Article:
Daily Journal Staff
LOS ANGELES - The county Board of Supervisors Tuesday approved paying
$27 million to settle five class actions in which former inmates claim
county sheriff's deputies illegally strip-searched, detained and
arrested them using warrants that listed someone else's name.
The settlement was the
largest in a civil rights case in the county's history, County Counsel
Lloyd Pelman said.
Since 1996, the suits
allege, as many as 600,000 former prisoners were subject to a variety
of illegal practices by the county Sheriff's Department.
saves the taxpayer the expense of housing people who should be free,
gets people out quickly without being searched, ends the county
exposure to claims like these in the future and resolves the current
claims at substantially less than they might have cost after a
trial," Barry Litt, a lead attorney in the cases, said Tuesday.
In one case, James E.
Johnson was arrested in 1997 on suspicion of robbery and elder abuse,
but even after sheriff's deputies knew that no charges would be filed
against him, he was subject to a body-cavity search in front of
deputies and other inmates. Johnson
v. County of Los Angeles,BC213059 (L.A. Super. Ct.).
"Our clients were
people who were ordered released and, notwithstanding that release
order, were searched," Donald W. Cook, another of the team of
attorneys working on the cases, said.
According to the terms
of the settlement, which the judges hearing the various cases must
approve, the Sheriff's Department also must adhere to policies to
prevent unlawful searches, detentions or wrongful arrests.
Among those, the
department must release an inmate on completion of his or her sentence
within eight hours of entering release information into the Sheriff's
Department computer system.
Sheriffs also must
allow prisoners who are released at the courthouse to leave without
being subjected to a strip-search. And if an inmate complains that he
or she is not the person named in a warrant, sheriffs must use
fingerprints and other information to try to verify the person's
Stephen R. Whitmore said the department is adhering to new policies.
"Persons who must
return to jail before they are released are no longer strip-searched,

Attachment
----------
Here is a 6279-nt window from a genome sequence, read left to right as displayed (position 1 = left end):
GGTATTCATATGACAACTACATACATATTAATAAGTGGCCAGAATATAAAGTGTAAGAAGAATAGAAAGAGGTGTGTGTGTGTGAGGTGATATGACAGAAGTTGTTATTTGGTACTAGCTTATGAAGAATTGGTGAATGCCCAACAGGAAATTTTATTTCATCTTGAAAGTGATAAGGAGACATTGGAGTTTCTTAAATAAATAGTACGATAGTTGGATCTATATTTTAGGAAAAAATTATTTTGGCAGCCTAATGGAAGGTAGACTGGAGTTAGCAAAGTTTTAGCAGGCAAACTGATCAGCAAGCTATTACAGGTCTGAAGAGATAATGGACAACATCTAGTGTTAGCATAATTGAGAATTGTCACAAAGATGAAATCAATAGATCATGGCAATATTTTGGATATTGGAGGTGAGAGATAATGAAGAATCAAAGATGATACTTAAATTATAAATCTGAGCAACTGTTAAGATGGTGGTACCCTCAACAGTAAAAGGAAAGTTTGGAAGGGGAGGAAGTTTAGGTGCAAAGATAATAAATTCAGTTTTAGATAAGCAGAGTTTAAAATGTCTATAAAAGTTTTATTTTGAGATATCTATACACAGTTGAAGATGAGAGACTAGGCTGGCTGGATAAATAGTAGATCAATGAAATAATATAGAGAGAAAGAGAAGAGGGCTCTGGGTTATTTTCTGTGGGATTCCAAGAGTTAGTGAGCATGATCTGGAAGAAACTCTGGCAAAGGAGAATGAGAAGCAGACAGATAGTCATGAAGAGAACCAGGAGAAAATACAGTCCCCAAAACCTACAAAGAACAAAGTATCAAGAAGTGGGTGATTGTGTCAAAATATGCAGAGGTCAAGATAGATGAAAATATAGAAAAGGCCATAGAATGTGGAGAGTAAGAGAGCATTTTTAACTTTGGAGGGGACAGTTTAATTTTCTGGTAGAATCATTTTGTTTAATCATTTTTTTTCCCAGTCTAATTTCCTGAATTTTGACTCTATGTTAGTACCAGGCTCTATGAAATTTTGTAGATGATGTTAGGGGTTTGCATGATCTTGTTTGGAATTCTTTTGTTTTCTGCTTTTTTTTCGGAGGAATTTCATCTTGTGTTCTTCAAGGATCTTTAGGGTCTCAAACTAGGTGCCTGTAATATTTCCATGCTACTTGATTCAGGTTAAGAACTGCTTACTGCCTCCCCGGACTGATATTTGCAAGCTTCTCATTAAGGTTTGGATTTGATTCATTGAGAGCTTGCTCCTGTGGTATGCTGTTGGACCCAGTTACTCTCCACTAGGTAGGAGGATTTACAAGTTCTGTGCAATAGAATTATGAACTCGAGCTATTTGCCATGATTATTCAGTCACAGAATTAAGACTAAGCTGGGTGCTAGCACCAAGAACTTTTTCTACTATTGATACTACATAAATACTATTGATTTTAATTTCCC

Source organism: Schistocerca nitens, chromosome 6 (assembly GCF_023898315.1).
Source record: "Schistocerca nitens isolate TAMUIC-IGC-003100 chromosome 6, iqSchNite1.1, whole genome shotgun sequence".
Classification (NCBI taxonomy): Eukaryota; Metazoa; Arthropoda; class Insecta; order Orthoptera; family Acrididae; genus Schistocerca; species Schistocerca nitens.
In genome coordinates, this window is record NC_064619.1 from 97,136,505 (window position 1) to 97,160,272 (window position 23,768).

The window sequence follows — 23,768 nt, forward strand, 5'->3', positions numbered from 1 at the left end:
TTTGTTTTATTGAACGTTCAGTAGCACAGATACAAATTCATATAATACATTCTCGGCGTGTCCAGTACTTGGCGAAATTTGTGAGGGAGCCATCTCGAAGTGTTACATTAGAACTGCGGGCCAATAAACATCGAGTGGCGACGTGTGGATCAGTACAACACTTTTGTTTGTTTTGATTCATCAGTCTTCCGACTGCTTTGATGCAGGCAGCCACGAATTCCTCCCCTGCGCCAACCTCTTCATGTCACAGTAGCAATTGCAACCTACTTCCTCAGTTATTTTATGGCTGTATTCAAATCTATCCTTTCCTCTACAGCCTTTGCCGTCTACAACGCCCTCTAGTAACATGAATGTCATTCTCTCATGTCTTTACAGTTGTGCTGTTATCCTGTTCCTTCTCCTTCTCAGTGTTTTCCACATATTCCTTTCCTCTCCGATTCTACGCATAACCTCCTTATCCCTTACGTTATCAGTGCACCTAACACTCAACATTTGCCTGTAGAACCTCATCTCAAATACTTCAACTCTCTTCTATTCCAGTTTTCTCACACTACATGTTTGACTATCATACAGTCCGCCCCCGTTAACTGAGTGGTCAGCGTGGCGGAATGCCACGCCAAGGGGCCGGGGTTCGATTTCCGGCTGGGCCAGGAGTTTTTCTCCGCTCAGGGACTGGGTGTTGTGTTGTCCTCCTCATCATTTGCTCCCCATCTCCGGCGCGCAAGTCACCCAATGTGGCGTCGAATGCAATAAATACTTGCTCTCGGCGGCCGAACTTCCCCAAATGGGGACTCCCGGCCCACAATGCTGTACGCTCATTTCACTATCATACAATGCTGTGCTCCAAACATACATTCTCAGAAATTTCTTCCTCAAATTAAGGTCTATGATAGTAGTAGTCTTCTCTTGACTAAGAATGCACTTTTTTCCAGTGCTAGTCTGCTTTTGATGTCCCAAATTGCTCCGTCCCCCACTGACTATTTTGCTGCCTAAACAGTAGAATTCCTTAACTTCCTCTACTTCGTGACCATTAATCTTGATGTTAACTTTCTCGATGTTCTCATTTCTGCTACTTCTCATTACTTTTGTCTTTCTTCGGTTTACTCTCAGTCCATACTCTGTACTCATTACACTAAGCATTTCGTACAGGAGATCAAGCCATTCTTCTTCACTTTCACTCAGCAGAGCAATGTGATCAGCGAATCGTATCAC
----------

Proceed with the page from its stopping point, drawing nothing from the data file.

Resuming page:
and they are released within eight hours," Whitmore said.
Litt lauded the actions
that the department has taken.
"Thanks to the
prompt and comprehensive actions of Sheriff Baca, who inherited this practice,
most people are released directly from courthouses without having to
spend unnecessary time in custody and without having to undergo visual
inspection of their most intimate body parts," he said.
Approximately $21.5 of
the settlement will be used to pay claims and another $5.5 million to
pay attorney fees. Between $2 million and $3 million will be set aside
to pay for Sheriff's Department inmate programs and community-based
programs for those at-risk of being jailed.
The 62 named plaintiffs
in the five cases will be the first to get paid, splitting
approximately $750,000. After that, lawyers will use Sheriff's
Department records to try to reach other former inmates. The majority
of those who qualify will receive at least $50 and at most $5,000 in
How much they receive
will depend on several factors including the length of their detention
and whether they were strip-searched. Lawyers said they will try to
contact former inmates through mail, advertisements and a Web site.
Los Angeles is not the
first municipality to have to pay out a large sum over what were
determined to be illegal strip-searches. In January, New York City
officials said they expected to pay up to $50 million to 60,000 people
to settle a lawsuit over strip-searches in jails during 1996 and 1997.
attorneys who worked on the case, along with Litt and Mann, were John
Burton, co-lead counsel with Litt, Donald Cook of Mann & Cook, Tim
Midgley of Manes & Watson, Mary Anna Henley, Miguel Garcia and
Representing the county
was the firm Franscell, Strickland and Roberts.